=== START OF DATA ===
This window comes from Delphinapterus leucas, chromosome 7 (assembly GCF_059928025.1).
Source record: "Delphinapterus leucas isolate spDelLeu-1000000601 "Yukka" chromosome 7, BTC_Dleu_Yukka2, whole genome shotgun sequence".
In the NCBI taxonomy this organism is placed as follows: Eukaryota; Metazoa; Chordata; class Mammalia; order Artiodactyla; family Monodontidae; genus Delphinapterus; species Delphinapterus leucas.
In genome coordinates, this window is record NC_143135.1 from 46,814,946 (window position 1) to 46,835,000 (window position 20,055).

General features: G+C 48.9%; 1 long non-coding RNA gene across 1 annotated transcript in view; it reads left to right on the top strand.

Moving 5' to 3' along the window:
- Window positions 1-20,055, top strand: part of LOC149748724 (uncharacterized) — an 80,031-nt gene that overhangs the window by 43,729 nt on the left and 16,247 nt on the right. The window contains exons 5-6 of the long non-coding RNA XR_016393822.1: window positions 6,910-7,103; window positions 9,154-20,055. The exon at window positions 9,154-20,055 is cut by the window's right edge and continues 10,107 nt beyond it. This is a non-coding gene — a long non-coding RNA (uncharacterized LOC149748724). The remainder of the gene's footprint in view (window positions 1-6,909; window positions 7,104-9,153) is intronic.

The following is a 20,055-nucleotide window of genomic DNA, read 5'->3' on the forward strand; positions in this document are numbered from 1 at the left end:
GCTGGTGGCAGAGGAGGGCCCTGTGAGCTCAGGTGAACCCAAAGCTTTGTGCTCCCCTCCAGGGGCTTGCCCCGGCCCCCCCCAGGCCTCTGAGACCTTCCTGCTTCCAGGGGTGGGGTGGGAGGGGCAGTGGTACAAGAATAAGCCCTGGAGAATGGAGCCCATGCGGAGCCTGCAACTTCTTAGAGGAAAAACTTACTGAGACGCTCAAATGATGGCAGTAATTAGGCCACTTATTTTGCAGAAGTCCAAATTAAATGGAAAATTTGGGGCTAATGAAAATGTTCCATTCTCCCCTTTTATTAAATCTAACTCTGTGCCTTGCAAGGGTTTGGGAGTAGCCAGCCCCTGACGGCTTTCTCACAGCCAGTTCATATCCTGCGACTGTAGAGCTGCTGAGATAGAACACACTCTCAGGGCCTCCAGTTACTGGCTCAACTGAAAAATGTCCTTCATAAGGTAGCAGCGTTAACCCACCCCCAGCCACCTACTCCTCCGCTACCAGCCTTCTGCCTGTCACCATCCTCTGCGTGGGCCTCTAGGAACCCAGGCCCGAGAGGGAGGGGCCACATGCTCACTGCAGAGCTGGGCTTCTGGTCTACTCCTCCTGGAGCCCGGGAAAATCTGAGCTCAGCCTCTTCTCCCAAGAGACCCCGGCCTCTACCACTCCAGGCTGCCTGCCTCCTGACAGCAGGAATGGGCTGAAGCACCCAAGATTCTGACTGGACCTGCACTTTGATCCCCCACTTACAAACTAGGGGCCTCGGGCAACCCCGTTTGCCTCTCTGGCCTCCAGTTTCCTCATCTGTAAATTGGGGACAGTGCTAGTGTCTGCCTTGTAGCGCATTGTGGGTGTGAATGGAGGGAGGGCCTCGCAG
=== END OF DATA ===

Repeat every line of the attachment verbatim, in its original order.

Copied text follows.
This window comes from Delphinapterus leucas, chromosome 7 (assembly GCF_059928025.1).
Source record: "Delphinapterus leucas isolate spDelLeu-1000000601 "Yukka" chromosome 7, BTC_Dleu_Yukka2, whole genome shotgun sequence".
In the NCBI taxonomy this organism is placed as follows: Eukaryota; Metazoa; Chordata; class Mammalia; order Artiodactyla; family Monodontidae; genus Delphinapterus; species Delphinapterus leucas.
In genome coordinates, this window is record NC_143135.1 from 46,814,946 (window position 1) to 46,835,000 (window position 20,055).

General features: G+C 48.9%; 1 long non-coding RNA gene across 1 annotated transcript in view; it reads left to right on the top strand.

Moving 5' to 3' along the window:
- Window positions 1-20,055, top strand: part of LOC149748724 (uncharacterized) — an 80,031-nt gene that overhangs the window by 43,729 nt on the left and 16,247 nt on the right. The window contains exons 5-6 of the long non-coding RNA XR_016393822.1: window positions 6,910-7,103; window positions 9,154-20,055. The exon at window positions 9,154-20,055 is cut by the window's right edge and continues 10,107 nt beyond it. This is a non-coding gene — a long non-coding RNA (uncharacterized LOC149748724). The remainder of the gene's footprint in view (window positions 1-6,909; window positions 7,104-9,153) is intronic.

The following is a 20,055-nucleotide window of genomic DNA, read 5'->3' on the forward strand; positions in this document are numbered from 1 at the left end:
GCTGGTGGCAGAGGAGGGCCCTGTGAGCTCAGGTGAACCCAAAGCTTTGTGCTCCCCTCCAGGGGCTTGCCCCGGCCCCCCCCAGGCCTCTGAGACCTTCCTGCTTCCAGGGGTGGGGTGGGAGGGGCAGTGGTACAAGAATAAGCCCTGGAGAATGGAGCCCATGCGGAGCCTGCAACTTCTTAGAGGAAAAACTTACTGAGACGCTCAAATGATGGCAGTAATTAGGCCACTTATTTTGCAGAAGTCCAAATTAAATGGAAAATTTGGGGCTAATGAAAATGTTCCATTCTCCCCTTTTATTAAATCTAACTCTGTGCCTTGCAAGGGTTTGGGAGTAGCCAGCCCCTGACGGCTTTCTCACAGCCAGTTCATATCCTGCGACTGTAGAGCTGCTGAGATAGAACACACTCTCAGGGCCTCCAGTTACTGGCTCAACTGAAAAATGTCCTTCATAAGGTAGCAGCGTTAACCCACCCCCAGCCACCTACTCCTCCGCTACCAGCCTTCTGCCTGTCACCATCCTCTGCGTGGGCCTCTAGGAACCCAGGCCCGAGAGGGAGGGGCCACATGCTCACTGCAGAGCTGGGCTTCTGGTCTACTCCTCCTGGAGCCCGGGAAAATCTGAGCTCAGCCTCTTCTCCCAAGAGACCCCGGCCTCTACCACTCCAGGCTGCCTGCCTCCTGACAGCAGGAATGGGCTGAAGCACCCAAGATTCTGACTGGACCTGCACTTTGATCCCCCACTTACAAACTAGGGGCCTCGGGCAACCCCGTTTGCCTCTCTGGCCTCCAGTTTCCTCATCTGTAAATTGGGGACAGTGCTAGTGTCTGCCTTGTAGCGCATTGTGGGTGTGAATGGAGGGAGGGCCTCGCAG